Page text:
Singapore 3G networks to cover more of buildings, roads and tunnels with stricter rules

January 30th, 2012 | by Alfred Siew
Singapore 3G networks to cover more of buildings, roads and tunnels with stricter rules

Cellphone users in Singapore can expect extended coverage in buildings, on roads and when travelling in an MRT train underground, when stricter rules on 3G coverage unveiled today by the government regulator kick in as soon as April 2012.

Following a number of high-profile network outages last year, the Infocomm Development Authority (IDA) today spelt out the new rules, which will include 85 per cent coverage for each building here. Currently, telcos only have to cover 85 per cent of “public access areas”.

For commuters, the coverage will now include all road and MRT tunnels as well as the CTE by 2015, extending from the previous requirement of 95 per cent across road and MRT tunnels tested. In all, about 99 per cent of the outdoor space on the island is to be blanketed by 3G signals. Previously, the requirement was only 95 per cent across all roads.

And each time any of the three telecom operators here – SingTel, StarHub, M1 – fails to meet one requirement, they can be fined up to S$50,000, instead of the previous “slap on the wrist” S$5,000 per indicator per month.

Immediately, telcos are expected to react by setting up more equipment in the additional areas they have to cover. They might also check their existing 3G coverage by going to popular locations, like shopping malls, to test out the experience.

But it remains to be seen if the tougher rules will solve a bigger problem – the quality of service expected by users, even as more of them start logging on with smartphones and clog up networks with minute-by-minute Facebook updates.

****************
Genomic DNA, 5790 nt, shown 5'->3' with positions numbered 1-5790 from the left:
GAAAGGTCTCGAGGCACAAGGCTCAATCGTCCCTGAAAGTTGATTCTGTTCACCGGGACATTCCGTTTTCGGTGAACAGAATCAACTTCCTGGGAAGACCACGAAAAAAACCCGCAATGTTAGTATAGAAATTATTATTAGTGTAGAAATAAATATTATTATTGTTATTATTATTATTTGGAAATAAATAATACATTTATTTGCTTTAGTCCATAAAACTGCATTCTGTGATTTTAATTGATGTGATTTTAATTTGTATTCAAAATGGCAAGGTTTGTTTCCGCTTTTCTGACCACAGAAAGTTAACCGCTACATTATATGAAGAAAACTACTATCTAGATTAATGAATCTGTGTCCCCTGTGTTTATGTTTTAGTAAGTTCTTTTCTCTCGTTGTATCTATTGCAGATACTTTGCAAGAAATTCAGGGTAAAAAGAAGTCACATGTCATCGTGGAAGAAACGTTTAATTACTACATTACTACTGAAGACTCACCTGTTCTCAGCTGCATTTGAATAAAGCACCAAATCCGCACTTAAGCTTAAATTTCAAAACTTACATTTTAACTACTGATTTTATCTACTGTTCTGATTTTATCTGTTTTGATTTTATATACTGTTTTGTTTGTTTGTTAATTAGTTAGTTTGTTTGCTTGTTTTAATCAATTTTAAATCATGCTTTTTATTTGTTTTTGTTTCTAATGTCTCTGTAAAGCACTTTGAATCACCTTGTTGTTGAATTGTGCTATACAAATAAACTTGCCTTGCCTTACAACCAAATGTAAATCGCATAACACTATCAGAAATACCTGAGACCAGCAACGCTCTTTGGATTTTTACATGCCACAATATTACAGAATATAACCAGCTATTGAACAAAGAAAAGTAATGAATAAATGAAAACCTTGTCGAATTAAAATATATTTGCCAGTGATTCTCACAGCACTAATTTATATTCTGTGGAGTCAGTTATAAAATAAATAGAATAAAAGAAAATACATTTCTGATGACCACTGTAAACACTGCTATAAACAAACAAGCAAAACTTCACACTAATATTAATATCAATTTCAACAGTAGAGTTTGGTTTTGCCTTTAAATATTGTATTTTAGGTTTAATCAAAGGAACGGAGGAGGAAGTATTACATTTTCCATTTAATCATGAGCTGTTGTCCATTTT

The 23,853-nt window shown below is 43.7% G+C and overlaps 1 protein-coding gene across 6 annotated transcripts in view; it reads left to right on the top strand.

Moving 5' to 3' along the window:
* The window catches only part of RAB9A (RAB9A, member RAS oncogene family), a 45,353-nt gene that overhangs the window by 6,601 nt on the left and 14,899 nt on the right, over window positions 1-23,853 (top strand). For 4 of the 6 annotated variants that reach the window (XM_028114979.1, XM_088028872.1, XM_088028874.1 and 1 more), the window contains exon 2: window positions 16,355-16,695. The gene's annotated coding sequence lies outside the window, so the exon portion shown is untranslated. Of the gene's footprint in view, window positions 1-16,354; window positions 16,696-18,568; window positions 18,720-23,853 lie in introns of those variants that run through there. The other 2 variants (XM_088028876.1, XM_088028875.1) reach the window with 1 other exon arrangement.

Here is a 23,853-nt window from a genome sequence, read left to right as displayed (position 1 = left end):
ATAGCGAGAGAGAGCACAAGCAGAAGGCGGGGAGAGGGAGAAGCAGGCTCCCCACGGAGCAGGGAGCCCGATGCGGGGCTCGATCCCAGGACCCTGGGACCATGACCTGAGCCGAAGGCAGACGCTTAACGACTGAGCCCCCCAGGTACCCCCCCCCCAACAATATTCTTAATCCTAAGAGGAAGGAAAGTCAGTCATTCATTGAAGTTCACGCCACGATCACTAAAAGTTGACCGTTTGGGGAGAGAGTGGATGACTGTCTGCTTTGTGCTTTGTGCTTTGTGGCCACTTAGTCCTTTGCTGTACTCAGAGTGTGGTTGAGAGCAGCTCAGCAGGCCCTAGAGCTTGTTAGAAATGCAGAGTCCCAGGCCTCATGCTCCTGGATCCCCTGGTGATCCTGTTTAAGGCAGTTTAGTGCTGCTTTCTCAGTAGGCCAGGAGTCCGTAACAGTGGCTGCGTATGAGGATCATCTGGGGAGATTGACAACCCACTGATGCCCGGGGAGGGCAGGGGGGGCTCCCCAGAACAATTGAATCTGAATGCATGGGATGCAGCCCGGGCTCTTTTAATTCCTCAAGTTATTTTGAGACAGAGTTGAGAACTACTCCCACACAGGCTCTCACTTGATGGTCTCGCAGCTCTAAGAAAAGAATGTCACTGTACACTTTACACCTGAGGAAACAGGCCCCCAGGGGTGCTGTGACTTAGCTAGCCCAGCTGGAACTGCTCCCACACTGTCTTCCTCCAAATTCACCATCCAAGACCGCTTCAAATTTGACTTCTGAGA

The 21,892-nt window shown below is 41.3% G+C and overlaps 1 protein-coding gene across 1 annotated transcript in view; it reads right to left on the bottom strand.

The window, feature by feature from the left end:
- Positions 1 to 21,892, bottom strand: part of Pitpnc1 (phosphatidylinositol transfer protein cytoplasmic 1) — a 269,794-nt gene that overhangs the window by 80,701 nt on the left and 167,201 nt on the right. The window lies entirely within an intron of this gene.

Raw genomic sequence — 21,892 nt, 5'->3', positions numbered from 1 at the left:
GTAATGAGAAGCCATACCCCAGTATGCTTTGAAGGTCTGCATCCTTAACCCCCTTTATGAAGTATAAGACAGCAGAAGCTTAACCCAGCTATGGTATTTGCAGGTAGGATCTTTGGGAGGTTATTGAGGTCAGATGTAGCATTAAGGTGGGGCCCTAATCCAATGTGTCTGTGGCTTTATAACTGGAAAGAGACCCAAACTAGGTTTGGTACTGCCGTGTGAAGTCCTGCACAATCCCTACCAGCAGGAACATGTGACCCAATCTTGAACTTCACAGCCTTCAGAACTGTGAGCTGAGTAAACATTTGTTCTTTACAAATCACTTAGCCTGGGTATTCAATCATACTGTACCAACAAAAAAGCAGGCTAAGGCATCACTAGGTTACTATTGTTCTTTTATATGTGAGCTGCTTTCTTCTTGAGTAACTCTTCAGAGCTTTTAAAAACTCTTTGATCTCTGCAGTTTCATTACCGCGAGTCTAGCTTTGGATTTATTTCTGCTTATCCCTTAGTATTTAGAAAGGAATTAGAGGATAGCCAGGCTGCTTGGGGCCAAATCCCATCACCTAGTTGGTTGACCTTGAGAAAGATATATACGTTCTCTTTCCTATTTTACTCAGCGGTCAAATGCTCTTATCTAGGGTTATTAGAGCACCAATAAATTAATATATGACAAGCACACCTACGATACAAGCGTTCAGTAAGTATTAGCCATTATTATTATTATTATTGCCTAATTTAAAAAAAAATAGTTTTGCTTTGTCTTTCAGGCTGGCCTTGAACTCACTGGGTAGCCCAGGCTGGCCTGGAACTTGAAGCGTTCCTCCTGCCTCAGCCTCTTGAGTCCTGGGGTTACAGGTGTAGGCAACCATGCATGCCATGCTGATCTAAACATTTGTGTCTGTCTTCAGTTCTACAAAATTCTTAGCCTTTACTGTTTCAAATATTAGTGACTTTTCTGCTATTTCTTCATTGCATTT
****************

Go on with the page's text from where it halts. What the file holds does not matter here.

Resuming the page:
Already, SingTel has proactively listed “typical” broadband speeds on its 3G mobile data plans and promised a “priority” lane for customers who pay more for high-tier plans. But there is still no “guarantee” of what a user can get, because the experience on the go is ultimately still determined by the number of users in an area – think of Suntec City and the hordes of people there during a computer bazaar, for example.

Still, the new rules will mean that telcos would have to prevent a repeat of the outages that M1 and SingTel users suffered last year.  They should also push telcos to fix another problem – this dumping of users back on 2G at places which are expected to offer 3G speeds.

Know a place that consistently doesn’t offer 3G data? Share in the comments!



  1. Mos man says:

    I have a unit at blk 269 queen street at level 1,it just right behind the new “Bugis plus” shopping mall.i barely have 3G network in it and though sometimes I can still receive calls but when I pick up,the other party that is calling totally can’t hear
    My Voice.some say that it is because of all my walls are made out of partitions.but I don’t think that partition will cut off your coverage.and only my
    Unit have this big problem.i don’t wish to subscribe a business boradband as
    I only wanna use it leisure and most important that I must be able to use the phone to call!
    If IDA/M1 cannot help,can anyone tells me how to settle this problem as when I step out of my
    Door,I’m able to use my
    Phone with atleast 3bars..

  2. Qf says: